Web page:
Parental Job Loss and the Education Enrollment of Youth
Référence bibliographique 
Coelli, Michael B. 2011. «Parental Job Loss and the Education Enrollment of Youth ». Labour Economics, vol. 18, no 1, p. 25-35.
Intentions : « This paper investigates one particular pathway by which parental job loss may affect the subsequent earnings of children: via lower levels of education attainment. Specifically, the paper investigates the effect of parental job loss when youth are 16 to 18 years old on enrollment in university and community college in the 2 years after high school. » (p. 25)
Échantillon/Matériau : « The majority of information employed in the analysis was taken from the Canadian Survey of Labour and Income Dynamics (SLID). The following variables were constructed using information both from the SLID and from alternative sources. Information from alternative sources was attached to SLID respondents using province of residence, house location, and year in sample. » (p. 34) « I follow youth from the provinces of Ontario and Quebec for one extra year, to age 20, as youth generally require an extra year to gain the pre-requisites for university entry in those provinces. » (p. 26)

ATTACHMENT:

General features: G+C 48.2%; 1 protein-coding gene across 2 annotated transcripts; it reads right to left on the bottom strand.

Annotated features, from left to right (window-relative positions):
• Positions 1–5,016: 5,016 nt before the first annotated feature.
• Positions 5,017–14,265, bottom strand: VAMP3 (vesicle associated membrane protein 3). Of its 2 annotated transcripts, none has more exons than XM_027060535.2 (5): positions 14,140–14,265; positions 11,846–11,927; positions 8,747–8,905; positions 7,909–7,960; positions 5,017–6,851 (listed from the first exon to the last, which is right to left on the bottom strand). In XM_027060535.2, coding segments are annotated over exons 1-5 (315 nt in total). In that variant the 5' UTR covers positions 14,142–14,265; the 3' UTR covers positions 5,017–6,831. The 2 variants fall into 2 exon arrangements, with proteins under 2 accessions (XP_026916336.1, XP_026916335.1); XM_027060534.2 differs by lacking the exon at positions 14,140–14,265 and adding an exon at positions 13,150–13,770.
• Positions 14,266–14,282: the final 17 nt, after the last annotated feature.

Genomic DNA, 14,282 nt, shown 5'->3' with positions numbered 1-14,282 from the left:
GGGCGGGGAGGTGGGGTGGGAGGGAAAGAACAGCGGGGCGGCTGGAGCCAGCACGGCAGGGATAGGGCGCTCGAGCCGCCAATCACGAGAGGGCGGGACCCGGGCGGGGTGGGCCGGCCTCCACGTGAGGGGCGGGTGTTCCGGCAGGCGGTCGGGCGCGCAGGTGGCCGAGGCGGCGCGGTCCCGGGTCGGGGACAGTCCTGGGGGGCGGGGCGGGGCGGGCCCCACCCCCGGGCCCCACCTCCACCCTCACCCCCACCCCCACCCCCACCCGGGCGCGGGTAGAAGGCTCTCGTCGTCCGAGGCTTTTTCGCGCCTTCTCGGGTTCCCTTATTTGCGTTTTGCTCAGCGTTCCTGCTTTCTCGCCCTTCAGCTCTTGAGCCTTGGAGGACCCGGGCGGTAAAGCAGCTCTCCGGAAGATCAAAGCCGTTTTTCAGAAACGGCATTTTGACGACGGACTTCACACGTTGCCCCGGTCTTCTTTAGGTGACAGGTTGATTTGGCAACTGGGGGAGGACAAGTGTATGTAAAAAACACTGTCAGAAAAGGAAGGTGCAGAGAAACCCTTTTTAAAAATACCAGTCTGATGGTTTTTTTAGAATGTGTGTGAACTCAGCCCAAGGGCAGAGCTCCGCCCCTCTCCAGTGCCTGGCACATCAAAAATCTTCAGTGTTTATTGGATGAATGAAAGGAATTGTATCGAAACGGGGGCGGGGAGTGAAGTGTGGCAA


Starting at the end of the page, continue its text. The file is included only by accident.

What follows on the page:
Type de traitement des données : Analyse statistique
« This analysis identifies a very important potential pathway by which parental job loss can have such effects on the future labour market success of children: via educational attainment. Higher levels of educational attainment are strongly related to higher earnings levels and lower levels of welfare receipt. [...] Parental job loss from business failures and redundancy when youth are aged 16 to 17 in particular are found to have large negative effects on the post-secondary education enrollment of youth. Parental job loss also has large and persistent negative effects on parental income. Although such job losses may have direct affects on youth education outcomes, these results suggest that parental income effects are important. Financial constraints on the post-secondary education choices of youth are potentially large. [...] This study provides evidence in support of the existence of both causal effects and financial constraints. [...] As has been demonstrated by a number of researchers, job loss has large and persistent negative effects on family income. » (p. 32)